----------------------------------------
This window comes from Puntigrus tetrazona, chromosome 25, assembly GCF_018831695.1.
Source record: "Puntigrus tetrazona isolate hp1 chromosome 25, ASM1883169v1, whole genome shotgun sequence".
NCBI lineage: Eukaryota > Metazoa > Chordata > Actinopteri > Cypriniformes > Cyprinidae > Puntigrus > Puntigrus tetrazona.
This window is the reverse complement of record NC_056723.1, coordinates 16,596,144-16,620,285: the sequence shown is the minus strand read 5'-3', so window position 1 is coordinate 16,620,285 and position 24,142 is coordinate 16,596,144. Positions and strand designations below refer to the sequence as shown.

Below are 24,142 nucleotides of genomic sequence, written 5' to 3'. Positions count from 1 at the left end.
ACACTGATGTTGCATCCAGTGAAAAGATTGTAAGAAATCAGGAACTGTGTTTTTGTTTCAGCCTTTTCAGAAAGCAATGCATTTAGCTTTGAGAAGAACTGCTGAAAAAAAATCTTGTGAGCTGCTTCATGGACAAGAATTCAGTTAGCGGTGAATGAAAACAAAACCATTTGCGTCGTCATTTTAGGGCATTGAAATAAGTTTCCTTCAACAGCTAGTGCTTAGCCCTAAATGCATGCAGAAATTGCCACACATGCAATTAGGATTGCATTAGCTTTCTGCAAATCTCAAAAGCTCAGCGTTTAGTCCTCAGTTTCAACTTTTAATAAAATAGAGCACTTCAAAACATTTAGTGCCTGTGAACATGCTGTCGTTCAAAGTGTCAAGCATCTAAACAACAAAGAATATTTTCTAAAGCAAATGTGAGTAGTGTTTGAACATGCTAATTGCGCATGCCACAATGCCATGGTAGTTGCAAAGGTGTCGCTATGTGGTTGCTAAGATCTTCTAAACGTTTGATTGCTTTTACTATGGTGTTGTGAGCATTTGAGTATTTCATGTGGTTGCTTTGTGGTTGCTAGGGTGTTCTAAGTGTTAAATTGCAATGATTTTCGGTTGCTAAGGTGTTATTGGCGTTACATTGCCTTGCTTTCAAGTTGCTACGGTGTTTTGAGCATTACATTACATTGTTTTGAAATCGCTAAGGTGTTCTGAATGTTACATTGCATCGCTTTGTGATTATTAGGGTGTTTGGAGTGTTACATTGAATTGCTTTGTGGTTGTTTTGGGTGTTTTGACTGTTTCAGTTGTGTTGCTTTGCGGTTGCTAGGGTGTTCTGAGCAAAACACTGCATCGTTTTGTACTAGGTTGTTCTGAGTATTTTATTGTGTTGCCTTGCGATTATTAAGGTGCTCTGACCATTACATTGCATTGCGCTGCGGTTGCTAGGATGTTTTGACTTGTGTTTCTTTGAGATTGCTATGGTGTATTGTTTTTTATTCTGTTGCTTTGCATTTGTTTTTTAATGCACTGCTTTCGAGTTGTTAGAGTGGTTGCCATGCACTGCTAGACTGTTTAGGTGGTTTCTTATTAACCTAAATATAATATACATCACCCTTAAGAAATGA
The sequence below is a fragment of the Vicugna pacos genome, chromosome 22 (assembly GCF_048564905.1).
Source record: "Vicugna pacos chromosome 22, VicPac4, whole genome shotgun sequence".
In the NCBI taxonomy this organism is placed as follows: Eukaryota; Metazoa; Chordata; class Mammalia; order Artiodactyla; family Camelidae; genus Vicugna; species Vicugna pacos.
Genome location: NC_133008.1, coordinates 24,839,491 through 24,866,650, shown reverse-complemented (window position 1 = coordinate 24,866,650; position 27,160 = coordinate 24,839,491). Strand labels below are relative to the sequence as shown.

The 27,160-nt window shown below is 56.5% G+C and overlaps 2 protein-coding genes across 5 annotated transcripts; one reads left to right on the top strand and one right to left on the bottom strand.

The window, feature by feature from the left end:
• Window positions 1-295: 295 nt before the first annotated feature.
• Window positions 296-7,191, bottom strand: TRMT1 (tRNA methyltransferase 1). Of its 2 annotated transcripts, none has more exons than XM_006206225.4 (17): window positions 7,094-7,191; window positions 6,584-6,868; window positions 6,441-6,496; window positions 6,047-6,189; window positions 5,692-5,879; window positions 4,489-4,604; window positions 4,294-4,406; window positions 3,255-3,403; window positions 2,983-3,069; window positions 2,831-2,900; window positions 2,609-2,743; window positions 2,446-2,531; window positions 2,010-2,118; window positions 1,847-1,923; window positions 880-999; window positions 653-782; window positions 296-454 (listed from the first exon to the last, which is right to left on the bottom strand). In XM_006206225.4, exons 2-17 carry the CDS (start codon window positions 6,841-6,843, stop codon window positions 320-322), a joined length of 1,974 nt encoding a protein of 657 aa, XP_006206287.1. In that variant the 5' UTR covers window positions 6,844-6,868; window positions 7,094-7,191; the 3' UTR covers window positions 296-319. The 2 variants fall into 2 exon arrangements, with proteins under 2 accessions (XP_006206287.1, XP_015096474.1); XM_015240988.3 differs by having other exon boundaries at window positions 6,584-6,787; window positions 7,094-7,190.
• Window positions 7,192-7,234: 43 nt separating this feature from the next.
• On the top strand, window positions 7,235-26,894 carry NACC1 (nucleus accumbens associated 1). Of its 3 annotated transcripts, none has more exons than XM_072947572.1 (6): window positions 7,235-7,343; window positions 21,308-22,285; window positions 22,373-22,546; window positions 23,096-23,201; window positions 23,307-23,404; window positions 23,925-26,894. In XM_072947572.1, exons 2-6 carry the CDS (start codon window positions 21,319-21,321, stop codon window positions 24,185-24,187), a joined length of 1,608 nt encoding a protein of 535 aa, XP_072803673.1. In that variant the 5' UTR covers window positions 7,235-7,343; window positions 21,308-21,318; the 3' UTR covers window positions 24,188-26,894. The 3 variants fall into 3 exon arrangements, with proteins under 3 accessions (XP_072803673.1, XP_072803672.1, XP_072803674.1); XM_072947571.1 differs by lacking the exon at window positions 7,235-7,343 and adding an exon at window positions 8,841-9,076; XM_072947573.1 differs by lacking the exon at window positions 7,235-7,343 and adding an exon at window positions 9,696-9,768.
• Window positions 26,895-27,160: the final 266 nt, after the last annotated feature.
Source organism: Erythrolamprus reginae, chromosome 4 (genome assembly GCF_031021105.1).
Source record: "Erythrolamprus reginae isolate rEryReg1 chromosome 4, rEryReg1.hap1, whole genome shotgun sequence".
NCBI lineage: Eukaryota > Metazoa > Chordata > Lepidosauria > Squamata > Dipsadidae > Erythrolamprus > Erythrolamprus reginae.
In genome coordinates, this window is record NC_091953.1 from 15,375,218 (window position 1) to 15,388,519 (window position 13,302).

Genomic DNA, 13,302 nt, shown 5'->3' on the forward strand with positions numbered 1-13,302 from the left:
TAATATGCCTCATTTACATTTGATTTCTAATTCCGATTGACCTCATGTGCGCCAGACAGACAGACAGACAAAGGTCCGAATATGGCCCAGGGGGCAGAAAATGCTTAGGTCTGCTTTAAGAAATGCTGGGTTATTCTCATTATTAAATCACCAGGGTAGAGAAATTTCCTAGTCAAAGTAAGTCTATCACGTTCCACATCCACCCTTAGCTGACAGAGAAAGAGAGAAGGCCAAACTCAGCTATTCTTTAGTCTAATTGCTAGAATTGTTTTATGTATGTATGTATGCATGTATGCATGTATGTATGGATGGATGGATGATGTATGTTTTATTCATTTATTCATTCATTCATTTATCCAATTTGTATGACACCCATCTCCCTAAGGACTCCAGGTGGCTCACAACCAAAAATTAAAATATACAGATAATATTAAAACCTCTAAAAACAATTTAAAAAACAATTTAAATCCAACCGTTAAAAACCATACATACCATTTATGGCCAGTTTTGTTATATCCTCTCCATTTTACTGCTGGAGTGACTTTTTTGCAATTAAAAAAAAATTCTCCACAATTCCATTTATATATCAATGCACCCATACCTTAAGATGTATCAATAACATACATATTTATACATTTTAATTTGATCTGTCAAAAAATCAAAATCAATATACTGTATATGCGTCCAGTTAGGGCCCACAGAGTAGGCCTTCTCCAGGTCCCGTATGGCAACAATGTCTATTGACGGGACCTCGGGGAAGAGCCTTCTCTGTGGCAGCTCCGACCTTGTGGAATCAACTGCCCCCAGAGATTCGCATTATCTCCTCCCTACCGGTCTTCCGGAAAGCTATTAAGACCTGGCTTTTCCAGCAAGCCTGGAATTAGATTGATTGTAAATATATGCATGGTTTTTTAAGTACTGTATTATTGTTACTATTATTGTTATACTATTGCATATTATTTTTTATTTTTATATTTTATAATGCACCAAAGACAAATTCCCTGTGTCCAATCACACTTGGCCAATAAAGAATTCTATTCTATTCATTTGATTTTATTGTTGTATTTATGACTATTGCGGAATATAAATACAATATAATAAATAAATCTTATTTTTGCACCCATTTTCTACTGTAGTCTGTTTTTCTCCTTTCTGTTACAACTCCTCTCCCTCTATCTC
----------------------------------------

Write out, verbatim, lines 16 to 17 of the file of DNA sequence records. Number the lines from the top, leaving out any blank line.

• On the top strand, window positions 7,235-26,894 carry NACC1 (nucleus accumbens associated 1). Of its 3 annotated transcripts, none has more exons than XM_072947572.1 (6): window positions 7,235-7,343; window positions 21,308-22,285; window positions 22,373-22,546; window positions 23,096-23,201; window positions 23,307-23,404; window positions 23,925-26,894. In XM_072947572.1, exons 2-6 carry the CDS (start codon window positions 21,319-21,321, stop codon window positions 24,185-24,187), a joined length of 1,608 nt encoding a protein of 535 aa, XP_072803673.1. In that variant the 5' UTR covers window positions 7,235-7,343; window positions 21,308-21,318; the 3' UTR covers window positions 24,188-26,894. The 3 variants fall into 3 exon arrangements, with proteins under 3 accessions (XP_072803673.1, XP_072803672.1, XP_072803674.1); XM_072947571.1 differs by lacking the exon at window positions 7,235-7,343 and adding an exon at window positions 8,841-9,076; XM_072947573.1 differs by lacking the exon at window positions 7,235-7,343 and adding an exon at window positions 9,696-9,768.
• Window positions 26,895-27,160: the final 266 nt, after the last annotated feature.